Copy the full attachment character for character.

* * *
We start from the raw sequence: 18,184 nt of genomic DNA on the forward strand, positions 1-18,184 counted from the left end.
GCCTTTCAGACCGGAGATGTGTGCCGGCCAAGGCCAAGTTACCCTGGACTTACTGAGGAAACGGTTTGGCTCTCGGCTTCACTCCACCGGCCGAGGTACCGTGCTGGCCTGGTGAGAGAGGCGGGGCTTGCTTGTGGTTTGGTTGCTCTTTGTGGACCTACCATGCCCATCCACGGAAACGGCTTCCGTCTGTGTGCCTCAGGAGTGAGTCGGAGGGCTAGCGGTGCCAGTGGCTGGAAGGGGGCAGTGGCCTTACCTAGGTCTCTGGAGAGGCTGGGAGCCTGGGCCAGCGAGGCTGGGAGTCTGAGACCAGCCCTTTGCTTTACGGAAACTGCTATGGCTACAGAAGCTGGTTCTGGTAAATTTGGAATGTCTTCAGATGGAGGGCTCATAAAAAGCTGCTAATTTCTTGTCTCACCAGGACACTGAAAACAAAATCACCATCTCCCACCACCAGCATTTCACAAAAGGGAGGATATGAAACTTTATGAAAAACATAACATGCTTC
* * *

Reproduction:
We start from the raw sequence: 18,184 nt of genomic DNA on the forward strand, positions 1-18,184 counted from the left end.
GCCTTTCAGACCGGAGATGTGTGCCGGCCAAGGCCAAGTTACCCTGGACTTACTGAGGAAACGGTTTGGCTCTCGGCTTCACTCCACCGGCCGAGGTACCGTGCTGGCCTGGTGAGAGAGGCGGGGCTTGCTTGTGGTTTGGTTGCTCTTTGTGGACCTACCATGCCCATCCACGGAAACGGCTTCCGTCTGTGTGCCTCAGGAGTGAGTCGGAGGGCTAGCGGTGCCAGTGGCTGGAAGGGGGCAGTGGCCTTACCTAGGTCTCTGGAGAGGCTGGGAGCCTGGGCCAGCGAGGCTGGGAGTCTGAGACCAGCCCTTTGCTTTACGGAAACTGCTATGGCTACAGAAGCTGGTTCTGGTAAATTTGGAATGTCTTCAGATGGAGGGCTCATAAAAAGCTGCTAATTTCTTGTCTCACCAGGACACTGAAAACAAAATCACCATCTCCCACCACCAGCATTTCACAAAAGGGAGGATATGAAACTTTATGAAAAACATAACATGCTTC